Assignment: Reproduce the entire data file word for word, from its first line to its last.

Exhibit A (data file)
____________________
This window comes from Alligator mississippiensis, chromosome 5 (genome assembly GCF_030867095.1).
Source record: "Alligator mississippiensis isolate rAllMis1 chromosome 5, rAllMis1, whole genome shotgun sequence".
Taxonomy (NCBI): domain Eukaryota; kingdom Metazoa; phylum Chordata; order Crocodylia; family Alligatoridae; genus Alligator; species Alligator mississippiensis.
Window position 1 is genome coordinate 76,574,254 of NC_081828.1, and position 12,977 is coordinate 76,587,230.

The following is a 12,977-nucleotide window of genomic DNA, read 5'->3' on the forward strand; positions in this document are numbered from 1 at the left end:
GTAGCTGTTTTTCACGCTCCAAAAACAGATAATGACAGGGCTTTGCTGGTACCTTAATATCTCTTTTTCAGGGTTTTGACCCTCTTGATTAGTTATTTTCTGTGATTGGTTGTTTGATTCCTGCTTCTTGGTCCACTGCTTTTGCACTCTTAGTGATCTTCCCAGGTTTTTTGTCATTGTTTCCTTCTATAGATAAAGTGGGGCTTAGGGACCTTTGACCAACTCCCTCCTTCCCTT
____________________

This window comes from Alligator mississippiensis, chromosome 5 (genome assembly GCF_030867095.1).
Source record: "Alligator mississippiensis isolate rAllMis1 chromosome 5, rAllMis1, whole genome shotgun sequence".
Taxonomy (NCBI): domain Eukaryota; kingdom Metazoa; phylum Chordata; order Crocodylia; family Alligatoridae; genus Alligator; species Alligator mississippiensis.
Window position 1 is genome coordinate 76,574,254 of NC_081828.1, and position 12,977 is coordinate 76,587,230.

The following is a 12,977-nucleotide window of genomic DNA, read 5'->3' on the forward strand; positions in this document are numbered from 1 at the left end:
GTAGCTGTTTTTCACGCTCCAAAAACAGATAATGACAGGGCTTTGCTGGTACCTTAATATCTCTTTTTCAGGGTTTTGACCCTCTTGATTAGTTATTTTCTGTGATTGGTTGTTTGATTCCTGCTTCTTGGTCCACTGCTTTTGCACTCTTAGTGATCTTCCCAGGTTTTTTGTCATTGTTTCCTTCTATAGATAAAGTGGGGCTTAGGGACCTTTGACCAACTCCCTCCTTCCCTT